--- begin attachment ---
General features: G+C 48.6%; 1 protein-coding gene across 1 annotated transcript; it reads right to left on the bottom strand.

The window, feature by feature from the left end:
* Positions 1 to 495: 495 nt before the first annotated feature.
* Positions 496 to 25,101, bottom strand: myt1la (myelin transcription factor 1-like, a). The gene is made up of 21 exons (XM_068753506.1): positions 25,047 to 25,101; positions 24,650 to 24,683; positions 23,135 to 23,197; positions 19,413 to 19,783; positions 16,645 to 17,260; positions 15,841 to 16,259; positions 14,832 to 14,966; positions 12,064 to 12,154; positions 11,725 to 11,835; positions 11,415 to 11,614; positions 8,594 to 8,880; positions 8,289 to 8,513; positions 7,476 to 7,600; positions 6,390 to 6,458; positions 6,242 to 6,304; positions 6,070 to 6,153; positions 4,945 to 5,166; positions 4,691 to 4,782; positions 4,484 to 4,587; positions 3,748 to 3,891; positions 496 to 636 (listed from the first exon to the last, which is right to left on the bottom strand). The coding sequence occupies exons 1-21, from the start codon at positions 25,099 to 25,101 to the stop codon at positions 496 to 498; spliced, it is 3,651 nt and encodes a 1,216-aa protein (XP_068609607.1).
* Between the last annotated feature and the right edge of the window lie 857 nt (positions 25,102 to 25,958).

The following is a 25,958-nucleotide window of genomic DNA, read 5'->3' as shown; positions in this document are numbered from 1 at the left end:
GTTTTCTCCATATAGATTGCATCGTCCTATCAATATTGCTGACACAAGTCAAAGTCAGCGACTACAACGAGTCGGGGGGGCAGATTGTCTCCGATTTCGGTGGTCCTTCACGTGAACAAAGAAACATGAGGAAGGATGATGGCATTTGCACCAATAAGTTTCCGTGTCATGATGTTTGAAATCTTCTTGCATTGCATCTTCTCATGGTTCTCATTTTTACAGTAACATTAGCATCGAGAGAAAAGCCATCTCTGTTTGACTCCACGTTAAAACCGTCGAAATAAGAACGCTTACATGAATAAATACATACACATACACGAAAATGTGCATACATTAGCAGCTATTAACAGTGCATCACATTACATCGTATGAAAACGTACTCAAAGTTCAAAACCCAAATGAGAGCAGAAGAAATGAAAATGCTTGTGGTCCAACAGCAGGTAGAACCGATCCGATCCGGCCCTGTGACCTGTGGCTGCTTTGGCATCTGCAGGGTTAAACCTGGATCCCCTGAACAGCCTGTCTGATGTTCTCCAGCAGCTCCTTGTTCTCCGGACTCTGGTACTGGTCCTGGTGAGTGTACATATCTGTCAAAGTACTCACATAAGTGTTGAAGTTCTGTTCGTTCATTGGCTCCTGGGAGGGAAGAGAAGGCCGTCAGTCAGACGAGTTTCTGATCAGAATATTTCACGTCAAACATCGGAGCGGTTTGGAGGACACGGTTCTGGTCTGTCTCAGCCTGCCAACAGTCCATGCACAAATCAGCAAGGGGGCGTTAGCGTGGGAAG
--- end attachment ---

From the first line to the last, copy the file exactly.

General features: G+C 48.6%; 1 protein-coding gene across 1 annotated transcript; it reads right to left on the bottom strand.

The window, feature by feature from the left end:
* Positions 1 to 495: 495 nt before the first annotated feature.
* Positions 496 to 25,101, bottom strand: myt1la (myelin transcription factor 1-like, a). The gene is made up of 21 exons (XM_068753506.1): positions 25,047 to 25,101; positions 24,650 to 24,683; positions 23,135 to 23,197; positions 19,413 to 19,783; positions 16,645 to 17,260; positions 15,841 to 16,259; positions 14,832 to 14,966; positions 12,064 to 12,154; positions 11,725 to 11,835; positions 11,415 to 11,614; positions 8,594 to 8,880; positions 8,289 to 8,513; positions 7,476 to 7,600; positions 6,390 to 6,458; positions 6,242 to 6,304; positions 6,070 to 6,153; positions 4,945 to 5,166; positions 4,691 to 4,782; positions 4,484 to 4,587; positions 3,748 to 3,891; positions 496 to 636 (listed from the first exon to the last, which is right to left on the bottom strand). The coding sequence occupies exons 1-21, from the start codon at positions 25,099 to 25,101 to the stop codon at positions 496 to 498; spliced, it is 3,651 nt and encodes a 1,216-aa protein (XP_068609607.1).
* Between the last annotated feature and the right edge of the window lie 857 nt (positions 25,102 to 25,958).

The following is a 25,958-nucleotide window of genomic DNA, read 5'->3' as shown; positions in this document are numbered from 1 at the left end:
GTTTTCTCCATATAGATTGCATCGTCCTATCAATATTGCTGACACAAGTCAAAGTCAGCGACTACAACGAGTCGGGGGGGCAGATTGTCTCCGATTTCGGTGGTCCTTCACGTGAACAAAGAAACATGAGGAAGGATGATGGCATTTGCACCAATAAGTTTCCGTGTCATGATGTTTGAAATCTTCTTGCATTGCATCTTCTCATGGTTCTCATTTTTACAGTAACATTAGCATCGAGAGAAAAGCCATCTCTGTTTGACTCCACGTTAAAACCGTCGAAATAAGAACGCTTACATGAATAAATACATACACATACACGAAAATGTGCATACATTAGCAGCTATTAACAGTGCATCACATTACATCGTATGAAAACGTACTCAAAGTTCAAAACCCAAATGAGAGCAGAAGAAATGAAAATGCTTGTGGTCCAACAGCAGGTAGAACCGATCCGATCCGGCCCTGTGACCTGTGGCTGCTTTGGCATCTGCAGGGTTAAACCTGGATCCCCTGAACAGCCTGTCTGATGTTCTCCAGCAGCTCCTTGTTCTCCGGACTCTGGTACTGGTCCTGGTGAGTGTACATATCTGTCAAAGTACTCACATAAGTGTTGAAGTTCTGTTCGTTCATTGGCTCCTGGGAGGGAAGAGAAGGCCGTCAGTCAGACGAGTTTCTGATCAGAATATTTCACGTCAAACATCGGAGCGGTTTGGAGGACACGGTTCTGGTCTGTCTCAGCCTGCCAACAGTCCATGCACAAATCAGCAAGGGGGCGTTAGCGTGGGAAG